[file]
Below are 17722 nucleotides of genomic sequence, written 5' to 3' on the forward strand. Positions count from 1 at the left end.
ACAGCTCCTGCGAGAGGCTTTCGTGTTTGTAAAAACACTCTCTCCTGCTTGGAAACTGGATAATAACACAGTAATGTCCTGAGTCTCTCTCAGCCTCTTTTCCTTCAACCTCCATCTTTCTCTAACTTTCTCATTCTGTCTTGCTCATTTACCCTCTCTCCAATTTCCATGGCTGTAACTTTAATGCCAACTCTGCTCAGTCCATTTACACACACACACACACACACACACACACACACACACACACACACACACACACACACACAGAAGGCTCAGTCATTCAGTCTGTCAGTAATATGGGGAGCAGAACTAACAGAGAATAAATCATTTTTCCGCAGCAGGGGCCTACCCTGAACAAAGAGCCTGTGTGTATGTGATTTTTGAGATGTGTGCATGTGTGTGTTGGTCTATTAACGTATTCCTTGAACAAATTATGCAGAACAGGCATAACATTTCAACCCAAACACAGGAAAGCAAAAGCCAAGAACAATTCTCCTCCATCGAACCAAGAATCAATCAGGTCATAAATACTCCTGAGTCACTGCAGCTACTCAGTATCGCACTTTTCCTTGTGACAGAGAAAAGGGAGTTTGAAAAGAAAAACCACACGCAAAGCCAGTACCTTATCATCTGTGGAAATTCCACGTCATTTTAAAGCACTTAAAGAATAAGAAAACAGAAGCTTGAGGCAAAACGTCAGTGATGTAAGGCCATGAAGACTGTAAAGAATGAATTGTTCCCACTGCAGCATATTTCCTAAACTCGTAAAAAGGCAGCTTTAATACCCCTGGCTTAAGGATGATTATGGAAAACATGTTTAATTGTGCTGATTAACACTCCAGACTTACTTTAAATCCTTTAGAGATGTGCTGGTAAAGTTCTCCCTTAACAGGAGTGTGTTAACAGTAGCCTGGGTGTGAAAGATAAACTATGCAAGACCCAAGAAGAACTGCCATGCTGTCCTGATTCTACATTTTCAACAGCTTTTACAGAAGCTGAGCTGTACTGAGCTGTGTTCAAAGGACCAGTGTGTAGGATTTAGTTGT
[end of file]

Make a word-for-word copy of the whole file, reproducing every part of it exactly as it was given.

Below are 17722 nucleotides of genomic sequence, written 5' to 3' on the forward strand. Positions count from 1 at the left end.
ACAGCTCCTGCGAGAGGCTTTCGTGTTTGTAAAAACACTCTCTCCTGCTTGGAAACTGGATAATAACACAGTAATGTCCTGAGTCTCTCTCAGCCTCTTTTCCTTCAACCTCCATCTTTCTCTAACTTTCTCATTCTGTCTTGCTCATTTACCCTCTCTCCAATTTCCATGGCTGTAACTTTAATGCCAACTCTGCTCAGTCCATTTACACACACACACACACACACACACACACACACACACACACACACACACACACACACACAGAAGGCTCAGTCATTCAGTCTGTCAGTAATATGGGGAGCAGAACTAACAGAGAATAAATCATTTTTCCGCAGCAGGGGCCTACCCTGAACAAAGAGCCTGTGTGTATGTGATTTTTGAGATGTGTGCATGTGTGTGTTGGTCTATTAACGTATTCCTTGAACAAATTATGCAGAACAGGCATAACATTTCAACCCAAACACAGGAAAGCAAAAGCCAAGAACAATTCTCCTCCATCGAACCAAGAATCAATCAGGTCATAAATACTCCTGAGTCACTGCAGCTACTCAGTATCGCACTTTTCCTTGTGACAGAGAAAAGGGAGTTTGAAAAGAAAAACCACACGCAAAGCCAGTACCTTATCATCTGTGGAAATTCCACGTCATTTTAAAGCACTTAAAGAATAAGAAAACAGAAGCTTGAGGCAAAACGTCAGTGATGTAAGGCCATGAAGACTGTAAAGAATGAATTGTTCCCACTGCAGCATATTTCCTAAACTCGTAAAAAGGCAGCTTTAATACCCCTGGCTTAAGGATGATTATGGAAAACATGTTTAATTGTGCTGATTAACACTCCAGACTTACTTTAAATCCTTTAGAGATGTGCTGGTAAAGTTCTCCCTTAACAGGAGTGTGTTAACAGTAGCCTGGGTGTGAAAGATAAACTATGCAAGACCCAAGAAGAACTGCCATGCTGTCCTGATTCTACATTTTCAACAGCTTTTACAGAAGCTGAGCTGTACTGAGCTGTGTTCAAAGGACCAGTGTGTAGGATTTAGTTGT